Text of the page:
April 03, 2009

Making Space in the Day - Shobo Practice

Someone told me the other day that she'd complained to her boss that she was just too busy at her job.  She simply had too much work to do and it brought too much stress.  Rather than tell her that she was unorganized, inefficient and needed to reassess her approach, which wasn't true of course, her boss replied that she needed to read more during the day.  She needed to sit back and read an article or two in the humanities.  Get herself informed about the world and what was going on.

Years back I recall being in a similar situation.  I felt I had just too much of a load for any one human being.  The answer I was told was that I had to take up jogging or fast walking.  In other words, I needed to add an activity to an already packed day.  Both answers have to do with making some inner space and backing away from the notion that the job is too close and requires too much or that there's too much to do.  Many people these days are given greater workloads because of layoffs so they're doing two or three jobs for the price of one.  In that event, the work will never be done so we might as well make some space and allow for leftovers for tomorrow.

In Zen practice, this time of renewal I now call Shobo Practice.  Taking time to restore and nurture the Storehouse of the True Treasure.  Practicing to stay balanced in all our many aspects.  Remembering to really live well and to care for the aesthetics of everyday life.

Doing some extra reading in the day is a good way to give ourselves some interior leisure.  It nurtures the mind and heart.  For those locked into a computer on the desk, try browsing the Arts and Letters Daily website, aldaily.com.  It's chock full of all kinds of well written articles, newspapers, connections to other websites.  And while you are reading at your desk, it's an activity that makes you appear to be working so it's socially acceptable.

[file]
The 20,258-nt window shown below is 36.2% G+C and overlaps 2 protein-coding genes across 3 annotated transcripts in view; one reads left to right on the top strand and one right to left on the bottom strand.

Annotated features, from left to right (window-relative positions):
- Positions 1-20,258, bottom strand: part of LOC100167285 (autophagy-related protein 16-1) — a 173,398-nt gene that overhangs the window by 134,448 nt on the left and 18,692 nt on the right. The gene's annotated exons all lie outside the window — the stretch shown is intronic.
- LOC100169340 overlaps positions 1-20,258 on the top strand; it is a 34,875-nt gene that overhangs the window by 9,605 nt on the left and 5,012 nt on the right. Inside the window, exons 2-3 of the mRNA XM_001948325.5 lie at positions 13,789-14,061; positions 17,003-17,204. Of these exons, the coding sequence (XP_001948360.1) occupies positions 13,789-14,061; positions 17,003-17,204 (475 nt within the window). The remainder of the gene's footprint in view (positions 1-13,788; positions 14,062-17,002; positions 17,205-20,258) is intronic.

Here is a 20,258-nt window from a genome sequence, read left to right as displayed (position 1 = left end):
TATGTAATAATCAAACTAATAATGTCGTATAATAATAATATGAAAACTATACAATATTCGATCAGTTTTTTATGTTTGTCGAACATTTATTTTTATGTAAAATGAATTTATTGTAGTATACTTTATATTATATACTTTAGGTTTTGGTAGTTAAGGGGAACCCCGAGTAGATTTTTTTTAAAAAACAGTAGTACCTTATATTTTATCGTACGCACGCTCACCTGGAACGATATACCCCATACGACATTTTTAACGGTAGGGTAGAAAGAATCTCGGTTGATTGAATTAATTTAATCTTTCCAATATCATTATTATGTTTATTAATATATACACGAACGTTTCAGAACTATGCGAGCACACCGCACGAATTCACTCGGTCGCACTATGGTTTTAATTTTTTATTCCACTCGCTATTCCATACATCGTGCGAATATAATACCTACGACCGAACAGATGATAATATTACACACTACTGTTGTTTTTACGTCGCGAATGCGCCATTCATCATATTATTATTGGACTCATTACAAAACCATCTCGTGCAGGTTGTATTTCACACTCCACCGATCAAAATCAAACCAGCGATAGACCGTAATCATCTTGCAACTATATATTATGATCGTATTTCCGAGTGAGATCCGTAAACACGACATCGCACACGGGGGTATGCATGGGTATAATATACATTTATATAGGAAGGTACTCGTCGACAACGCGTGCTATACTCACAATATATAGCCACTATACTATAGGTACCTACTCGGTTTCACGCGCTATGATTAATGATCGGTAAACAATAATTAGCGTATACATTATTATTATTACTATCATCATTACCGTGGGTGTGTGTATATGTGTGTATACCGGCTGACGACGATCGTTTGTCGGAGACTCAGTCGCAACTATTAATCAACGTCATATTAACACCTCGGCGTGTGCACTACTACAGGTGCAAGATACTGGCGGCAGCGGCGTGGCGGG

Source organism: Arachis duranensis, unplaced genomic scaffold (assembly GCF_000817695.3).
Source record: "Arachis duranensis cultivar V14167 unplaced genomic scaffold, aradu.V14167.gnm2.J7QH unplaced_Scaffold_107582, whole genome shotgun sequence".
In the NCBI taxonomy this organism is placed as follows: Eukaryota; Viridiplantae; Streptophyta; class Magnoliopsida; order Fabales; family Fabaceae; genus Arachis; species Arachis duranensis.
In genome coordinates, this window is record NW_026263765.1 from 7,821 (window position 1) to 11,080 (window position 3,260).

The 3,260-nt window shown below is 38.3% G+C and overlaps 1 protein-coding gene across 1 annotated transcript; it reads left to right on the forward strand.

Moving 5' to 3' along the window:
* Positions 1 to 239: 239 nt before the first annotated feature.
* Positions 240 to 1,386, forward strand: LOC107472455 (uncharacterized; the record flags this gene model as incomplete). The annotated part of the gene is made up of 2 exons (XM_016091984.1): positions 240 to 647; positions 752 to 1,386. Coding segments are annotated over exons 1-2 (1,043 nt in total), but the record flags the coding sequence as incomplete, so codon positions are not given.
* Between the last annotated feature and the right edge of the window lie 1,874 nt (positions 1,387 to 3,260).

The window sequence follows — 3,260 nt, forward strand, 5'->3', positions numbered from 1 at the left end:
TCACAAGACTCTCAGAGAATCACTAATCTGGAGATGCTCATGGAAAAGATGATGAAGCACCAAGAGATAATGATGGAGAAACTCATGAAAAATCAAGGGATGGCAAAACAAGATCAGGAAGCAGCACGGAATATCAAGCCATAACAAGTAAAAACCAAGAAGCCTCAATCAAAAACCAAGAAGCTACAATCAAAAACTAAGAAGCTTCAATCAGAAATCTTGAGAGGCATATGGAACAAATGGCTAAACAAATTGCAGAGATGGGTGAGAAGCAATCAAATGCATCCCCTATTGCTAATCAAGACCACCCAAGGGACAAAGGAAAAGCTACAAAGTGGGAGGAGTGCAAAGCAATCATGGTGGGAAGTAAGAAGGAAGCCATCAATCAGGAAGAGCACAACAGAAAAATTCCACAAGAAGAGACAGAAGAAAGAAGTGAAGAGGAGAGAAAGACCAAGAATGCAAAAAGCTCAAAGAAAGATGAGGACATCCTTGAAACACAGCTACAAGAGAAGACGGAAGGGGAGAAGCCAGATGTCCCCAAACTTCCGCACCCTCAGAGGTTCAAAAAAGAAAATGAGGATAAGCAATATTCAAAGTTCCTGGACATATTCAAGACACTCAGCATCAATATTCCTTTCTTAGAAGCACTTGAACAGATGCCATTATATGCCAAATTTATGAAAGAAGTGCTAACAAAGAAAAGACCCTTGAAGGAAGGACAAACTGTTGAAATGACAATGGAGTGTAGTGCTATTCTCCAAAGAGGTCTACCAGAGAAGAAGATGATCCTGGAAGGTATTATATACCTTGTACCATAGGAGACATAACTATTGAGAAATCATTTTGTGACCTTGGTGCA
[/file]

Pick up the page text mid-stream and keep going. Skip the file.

My noonday reading today is BOB DYLAN The Drawn Blank Series edited by Ingrid Mossinger and Kerstin Drechsel.  This is the catalog from Bob Dylan's first ever museum exhibition of watercolors and gouaches done by Dylan in 2007.  The paintings are based on Dylan's musical tours in the US, Mexico, Europe and Asia and were exhibited at the Kunstsammlungen Chemnitz, Germany, near Dresden.

Two brief essays in the catalog speak to Dylan as the poet and Dylan as the multi-talented artist.  But, to browse through his paintings one has to applaud his vision and talent.  We see the development of his work from raw sketches in pencil or charcoal to large format in color.  He feels consistently unsettled as we gather from his music, and he feels boldly natural.  His subjects are landscapes and people up close, everyday objects drawn in thick lines.  This is a side of Dylan most of us don't know.

So, our subject today is about taking a brief holiday in the middle of the day to nurture the interior and keep the texture of life healthy.  I'm off now to continue my travel preparations and study for tomorrow morning's discussion on Dogen Zenji.  The sun happens to be shining today and the urge is to dash outside and with a little effort there will certainly be a moment to do just that.  And, don't forget to have a cup of tea.